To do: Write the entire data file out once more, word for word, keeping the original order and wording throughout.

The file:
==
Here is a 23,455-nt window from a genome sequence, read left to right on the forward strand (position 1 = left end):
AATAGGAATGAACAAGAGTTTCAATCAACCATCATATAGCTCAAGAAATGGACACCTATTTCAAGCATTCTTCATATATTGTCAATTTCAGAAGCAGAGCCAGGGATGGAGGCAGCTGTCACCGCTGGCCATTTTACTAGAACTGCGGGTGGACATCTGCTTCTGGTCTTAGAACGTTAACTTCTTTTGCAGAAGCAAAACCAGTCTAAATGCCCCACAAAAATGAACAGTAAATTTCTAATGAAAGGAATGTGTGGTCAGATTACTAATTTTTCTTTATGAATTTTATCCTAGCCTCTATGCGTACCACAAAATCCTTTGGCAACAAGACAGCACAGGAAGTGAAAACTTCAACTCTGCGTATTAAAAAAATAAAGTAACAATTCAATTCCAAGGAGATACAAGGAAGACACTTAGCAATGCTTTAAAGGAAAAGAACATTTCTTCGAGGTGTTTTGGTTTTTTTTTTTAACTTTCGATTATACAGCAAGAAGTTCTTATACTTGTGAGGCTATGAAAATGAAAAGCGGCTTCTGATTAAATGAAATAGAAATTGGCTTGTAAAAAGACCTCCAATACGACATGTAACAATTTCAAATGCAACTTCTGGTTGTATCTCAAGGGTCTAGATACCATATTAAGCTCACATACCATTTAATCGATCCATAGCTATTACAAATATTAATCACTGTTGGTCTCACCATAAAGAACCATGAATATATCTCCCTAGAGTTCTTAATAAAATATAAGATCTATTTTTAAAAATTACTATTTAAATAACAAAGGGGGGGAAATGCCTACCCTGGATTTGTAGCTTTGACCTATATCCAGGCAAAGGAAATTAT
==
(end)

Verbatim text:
Here is a 23,455-nt window from a genome sequence, read left to right on the forward strand (position 1 = left end):
AATAGGAATGAACAAGAGTTTCAATCAACCATCATATAGCTCAAGAAATGGACACCTATTTCAAGCATTCTTCATATATTGTCAATTTCAGAAGCAGAGCCAGGGATGGAGGCAGCTGTCACCGCTGGCCATTTTACTAGAACTGCGGGTGGACATCTGCTTCTGGTCTTAGAACGTTAACTTCTTTTGCAGAAGCAAAACCAGTCTAAATGCCCCACAAAAATGAACAGTAAATTTCTAATGAAAGGAATGTGTGGTCAGATTACTAATTTTTCTTTATGAATTTTATCCTAGCCTCTATGCGTACCACAAAATCCTTTGGCAACAAGACAGCACAGGAAGTGAAAACTTCAACTCTGCGTATTAAAAAAATAAAGTAACAATTCAATTCCAAGGAGATACAAGGAAGACACTTAGCAATGCTTTAAAGGAAAAGAACATTTCTTCGAGGTGTTTTGGTTTTTTTTTTTAACTTTCGATTATACAGCAAGAAGTTCTTATACTTGTGAGGCTATGAAAATGAAAAGCGGCTTCTGATTAAATGAAATAGAAATTGGCTTGTAAAAAGACCTCCAATACGACATGTAACAATTTCAAATGCAACTTCTGGTTGTATCTCAAGGGTCTAGATACCATATTAAGCTCACATACCATTTAATCGATCCATAGCTATTACAAATATTAATCACTGTTGGTCTCACCATAAAGAACCATGAATATATCTCCCTAGAGTTCTTAATAAAATATAAGATCTATTTTTAAAAATTACTATTTAAATAACAAAGGGGGGGAAATGCCTACCCTGGATTTGTAGCTTTGACCTATATCCAGGCAAAGGAAATTAT